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Exploiting Arms, From Liberation to Demarcation

Exploiting Arms, From Liberation to Demarcation

Monday, 12 October, 2020 - 11:00

After the major transformations that followed Rafic Hariri and his comrades’ assassination, the 2005 March 14 movement launched slogans demonstrating the fundamental changes to the political discourse of Muslims in general and Sunnis in particular, especially with the adoption of the slogan “Lebanon first.” Although the Christians had spent years going about demanding that Muslims embrace this slogan, I am still shocked, to this day, by the position taken at the time by a Christian colleague who said that the Muslims had stolen the Christians’ slogans and stances, asking: “What is left of our demands after today.”


I mention this incident because it almost mirrors the positions opposing Amal Movement and Hezbollah’s agreement to a framework for Lebanese-Israeli negotiations to demarcate the borders, especially the maritime ones, with US mediation and the United Nations’ sponsorship. Regardless of the formal and legal objections, trying to identify the objectives of the objections to the agreement’s stipulations is perplexing, especially since the parties making objections oppose the armed resistance against Israel monopolized by Hezbollah in principle. Out of all the Arab-Israel conflict’s fronts, only that of Lebanon, to further the interests of Hezbollah’s regional sponsor, is kept active. The opposition demonstrates the short-sightedness of those who are espousing it and their failure to see the strategic changes that benefit Lebanon that the agreement would entail if it is successful.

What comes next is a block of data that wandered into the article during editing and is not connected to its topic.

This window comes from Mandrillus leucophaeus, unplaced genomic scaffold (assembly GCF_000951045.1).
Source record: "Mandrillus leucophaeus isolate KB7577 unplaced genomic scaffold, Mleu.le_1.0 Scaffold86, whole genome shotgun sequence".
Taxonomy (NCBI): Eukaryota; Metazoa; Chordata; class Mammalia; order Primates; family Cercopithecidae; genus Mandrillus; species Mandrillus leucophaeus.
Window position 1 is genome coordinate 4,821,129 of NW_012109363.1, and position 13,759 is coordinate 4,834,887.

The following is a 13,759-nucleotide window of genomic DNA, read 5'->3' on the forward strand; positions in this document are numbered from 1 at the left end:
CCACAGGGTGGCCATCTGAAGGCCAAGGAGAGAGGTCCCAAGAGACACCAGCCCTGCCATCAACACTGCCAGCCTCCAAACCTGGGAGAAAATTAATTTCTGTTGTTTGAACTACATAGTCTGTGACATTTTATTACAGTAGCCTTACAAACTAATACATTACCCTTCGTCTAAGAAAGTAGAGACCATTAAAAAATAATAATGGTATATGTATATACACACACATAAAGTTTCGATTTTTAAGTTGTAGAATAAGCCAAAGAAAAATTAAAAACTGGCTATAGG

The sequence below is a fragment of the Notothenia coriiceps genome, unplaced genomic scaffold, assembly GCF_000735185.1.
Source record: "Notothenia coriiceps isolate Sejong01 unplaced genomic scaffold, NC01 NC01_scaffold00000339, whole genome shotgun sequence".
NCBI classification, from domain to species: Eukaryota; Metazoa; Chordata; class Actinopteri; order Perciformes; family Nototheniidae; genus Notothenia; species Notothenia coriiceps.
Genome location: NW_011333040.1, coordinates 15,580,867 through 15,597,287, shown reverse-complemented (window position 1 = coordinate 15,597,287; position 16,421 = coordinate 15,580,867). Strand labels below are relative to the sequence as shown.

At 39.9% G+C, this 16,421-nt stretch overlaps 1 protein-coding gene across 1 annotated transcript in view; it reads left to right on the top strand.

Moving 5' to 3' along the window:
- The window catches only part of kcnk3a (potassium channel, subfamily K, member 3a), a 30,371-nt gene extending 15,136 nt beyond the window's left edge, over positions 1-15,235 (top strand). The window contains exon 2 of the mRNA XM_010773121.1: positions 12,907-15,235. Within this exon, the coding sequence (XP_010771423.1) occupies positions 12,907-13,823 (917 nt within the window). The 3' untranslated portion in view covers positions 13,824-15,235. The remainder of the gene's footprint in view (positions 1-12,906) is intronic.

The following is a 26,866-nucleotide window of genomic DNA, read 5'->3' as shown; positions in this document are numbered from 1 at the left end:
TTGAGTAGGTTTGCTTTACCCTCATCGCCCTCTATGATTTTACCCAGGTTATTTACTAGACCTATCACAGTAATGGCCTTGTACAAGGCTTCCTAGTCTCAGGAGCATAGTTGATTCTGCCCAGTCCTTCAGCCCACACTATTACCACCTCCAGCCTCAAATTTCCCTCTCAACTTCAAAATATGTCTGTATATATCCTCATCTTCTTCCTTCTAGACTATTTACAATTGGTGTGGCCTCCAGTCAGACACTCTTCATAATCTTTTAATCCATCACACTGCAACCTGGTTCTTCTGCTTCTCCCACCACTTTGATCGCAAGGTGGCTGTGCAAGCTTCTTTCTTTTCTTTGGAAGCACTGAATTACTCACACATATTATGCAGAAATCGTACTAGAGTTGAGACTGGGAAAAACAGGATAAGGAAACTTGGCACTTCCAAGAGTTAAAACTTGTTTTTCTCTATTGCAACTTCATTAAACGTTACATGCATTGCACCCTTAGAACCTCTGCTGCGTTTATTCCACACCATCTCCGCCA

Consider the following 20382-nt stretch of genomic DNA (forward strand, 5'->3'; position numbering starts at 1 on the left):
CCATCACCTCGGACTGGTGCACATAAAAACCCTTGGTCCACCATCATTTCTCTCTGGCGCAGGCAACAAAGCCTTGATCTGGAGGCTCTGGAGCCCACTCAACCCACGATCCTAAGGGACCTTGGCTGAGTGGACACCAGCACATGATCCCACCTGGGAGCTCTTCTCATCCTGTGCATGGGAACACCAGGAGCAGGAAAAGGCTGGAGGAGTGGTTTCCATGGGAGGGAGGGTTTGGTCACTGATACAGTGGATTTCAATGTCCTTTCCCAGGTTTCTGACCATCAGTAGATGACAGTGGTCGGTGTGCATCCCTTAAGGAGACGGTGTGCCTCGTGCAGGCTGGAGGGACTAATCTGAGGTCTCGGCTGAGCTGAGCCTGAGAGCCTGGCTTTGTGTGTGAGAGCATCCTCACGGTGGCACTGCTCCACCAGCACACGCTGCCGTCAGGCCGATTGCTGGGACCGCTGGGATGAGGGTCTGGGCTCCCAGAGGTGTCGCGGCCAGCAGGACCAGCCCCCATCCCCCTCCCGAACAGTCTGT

We have to accept the demarcation agreement’s strategic importance for Lebanon during this phase. Of the many reasons for this, the most prominent of which is that it may indicate a turning point in the Shiite duo’s stance that reflects strategic changes stemming from regional and local factors. The most prominent of these factors is the marked general shift in Shiites’ view of perpetuating the long-standing conflicts without solutions looming on the horizon. And even more important is the anger toward Iranian interference in Arab states. On one hand, grievances about Iran’s attempts to impose the doctrine of Vilayet el-Faqih (guardianship of the jurist) in the context of the historical struggle between the Qom and Najaf and the former’s efforts to control the latter, and, on the other hand, is the repudiation of the elimination of national identities. The developments in Iraq provide ample proof of this anger.


Another major factor is the pressure being exerted on Beirut, from the Americans, Arabs, and Europeans, especially as pressure on Iran and its allies intensifies with the recent peace agreements between Arab states and Israel. While the US is piling on the pressure to protect Israel, the Arab’s objective is containing the danger posed by Iran, and the Europeans aim to benefit from the gas in the Eastern Mediterranean; peace with Israel facilitates the attainment of all these aims. It is unlikely that this matter escaped the Shiite duo. The negotiations for the demarcation of the border with Israel green-lighted by the agreement on the framework would necessarily imply an implicit recognition, thereby putting an end to leveraging the entrenched myths about the enemy and resistance that have held Lebanese political life hostage for decades. Would being freed from this historical burden actually harm Lebanon?


Another factor is the economic benefits that this agreement would have - if it went successful and doesn't get toppled by stall tactics. Gas exploration is vital for Lebanon in general and the duo of Amal and Hezbollah in particular, as it would provide essential services for their base. The south of Lebanon will be the primary beneficiary because it will host all onshore operations, as the equipment will be stored and maintained there. Transport services, helipads and housing and everything the prospective companies need from workers, engineers and consultants will be based there as well. Thus the lion’s share of the logistics of excavation operations in Block No. 9 on the ground will benefit southern residents.